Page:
Are Non-Straight Men More Likely To Engage In Child Sexual Abuse?
April 11, 2013 Leave a comment
Let the fireworks begin!
In the course of a conversation on Twitter, I was asked a question along the lines of whether I thought “gays” were more likely to engage in child sexual abuse than straights. So I decided to keep as open a mind as I could manage, and look at the question:
As most of us know, arriving at an answer can often be skewed by how a question is framed.
So, I’ll take a stab at it: Are non-straight men more likely to engage in child sexual abuse than straight men?
Why “non-straight”? Because “homosexual” (or “homosexualist” for you Gore Vidal fans), although more descriptive than the silly and useless term “gay,” would exclude bisexuals who nevertheless have a preference for men, “regressed adult homosexuals,” and “regressed adult bisexuals.” (1) By straight men, I mean men who are attracted exclusively (or at least overwhelmingly) to
And why the wording “engage in child sexual abuse” instead of “be pedophiles”? Because such attractions that are not acted on,
and, even when they can be accurately measured, are less the issue (however troublesome in their own right) than actual sexual abuse.
As for the term pedophile, it is a frequently-misused word that has a specific meaning pertaining to pre-pubescent minors. (2)
And why just male offenders? Because child sexual abuse by women appears to be statistically-insignificant. (3)
Finally, “child sexual abuse” (CSA) generally refers to when an “adult engages in sexual activity with a minor or exploits a minor for the purpose of sexual gratification.” (4)
How Should We Look At The Data?
Perhaps the ideal approach would be to look at the total population of abusers (not just those convicted of child sex abuse), non-straight versus straight, via large, anonymous, controlled studies–but that would involve capturing arousal biometrics and/or self-reporting of sexual orientation (as well as self-reporting of abusive acts–because, again, we are looking at sexual abuse, not sexual attraction). Not a likely avenue for answering our question.
Or we could look at victim self-reports (via anonymous, controlled surveys) of abuse, and assume that, if the victims and abusers are both male, that the abusers are non-straight, and compare to male-on-female numbers.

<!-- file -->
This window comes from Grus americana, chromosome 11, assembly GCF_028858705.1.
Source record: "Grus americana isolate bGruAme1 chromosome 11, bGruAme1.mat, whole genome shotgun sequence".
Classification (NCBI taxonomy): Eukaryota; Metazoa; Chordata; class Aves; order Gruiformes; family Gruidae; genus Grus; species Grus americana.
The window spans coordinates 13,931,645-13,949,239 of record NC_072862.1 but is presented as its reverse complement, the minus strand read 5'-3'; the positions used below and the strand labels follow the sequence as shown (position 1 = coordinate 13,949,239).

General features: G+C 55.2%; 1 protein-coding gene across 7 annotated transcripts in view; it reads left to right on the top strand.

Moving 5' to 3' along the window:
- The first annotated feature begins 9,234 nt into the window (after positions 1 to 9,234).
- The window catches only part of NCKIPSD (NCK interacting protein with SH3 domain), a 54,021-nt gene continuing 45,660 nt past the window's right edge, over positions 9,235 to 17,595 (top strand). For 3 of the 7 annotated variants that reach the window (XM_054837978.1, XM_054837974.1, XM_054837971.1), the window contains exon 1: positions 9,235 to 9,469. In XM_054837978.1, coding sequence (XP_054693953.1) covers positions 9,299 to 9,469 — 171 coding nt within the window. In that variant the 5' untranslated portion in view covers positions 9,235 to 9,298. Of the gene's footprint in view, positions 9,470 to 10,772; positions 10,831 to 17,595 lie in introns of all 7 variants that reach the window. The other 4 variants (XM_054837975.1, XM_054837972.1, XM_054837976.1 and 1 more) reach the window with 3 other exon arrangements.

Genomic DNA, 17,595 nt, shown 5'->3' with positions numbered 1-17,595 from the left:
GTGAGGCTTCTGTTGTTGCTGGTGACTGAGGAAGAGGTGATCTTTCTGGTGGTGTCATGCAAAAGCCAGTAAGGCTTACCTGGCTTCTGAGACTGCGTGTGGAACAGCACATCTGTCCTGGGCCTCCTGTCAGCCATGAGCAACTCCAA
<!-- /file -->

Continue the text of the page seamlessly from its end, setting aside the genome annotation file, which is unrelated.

Or, perhaps most rationally, we could rely on crime report (not necessarily convictions) statistics, and compare male-on-male CSA to male-on-female, assuming again that the male-on-male was by a non-straight perpetrator.
But here’s the rub:
“Males, especially as children and youth, are less likely to disclose abuse…Because a lot of our stories about men is that they’re sort of in charge sexually, when there is sexual abuse it really undercuts all of our social scripts. It is not only a violation of a boy’s boundaries and their most personal autonomy, that biggest right to privacy of the self, but it also contradicts their sense of masculinity.” (5)
Yes, that’s just one quote, but I challenge anyone arguing against my conclusion to refute the assertion, repeated over and over again among those who deal with male victims of male perpetrators of CSA, that those victims are less likely to report CSA than female victims.
(And since male victims are far less likely to report their abuse, one is left to wonder whether that fact gives male abusers a greater sense of confidence that any abuse of additional victims will also go unreported.)
The following is typical of the argument against the idea that non-straight men are more likely to engage in child sexual abuse than straight men:
“The empirical research does not show that gay or bisexual men are any more likely than heterosexual men to molest children.” (1)
But nowhere in those arguments are you likely to find any admission that male victims of male abusers are less likely to report abuse. And the absence of such admissions clearly demonstrate the paucity of their own “empirical data.”
So the answer is yes: Non-straight men are more likely to engage in child sexual abuse than straight men.
“Lies, damnable lies, and statistics” certainly applies to the cottage industry of disproving supposed “bigots” in the absence of meaningful data that would confirm their claims.
“Based on several large studies, a rough estimate is that one out of every six men and one out of every four women will experience sexual abuse of some sort before age 16…” (5)
If we assume that most of those women were abused by straights, and most of those men were abused by non-straights, and we further assume that around 5% or so of the male population is gay, then those who argue there is no difference between straights and non-straights vis CSA are not only wrong, they are wrong
but by orders of magnitude.
Note: Comments that cannot manage to be civil will be deleted. Make your case in the same even tone that I have, or don’t waste my time.
1. “Facts About Homosexuality and Child Molestation.” (link)
2. “Pedophilia.” (link)
3. “Female child molesters.” (link)
4. “Child sexual abuse.” (link)
5. “Male victims of sexual abuse face unique challenges.” (link)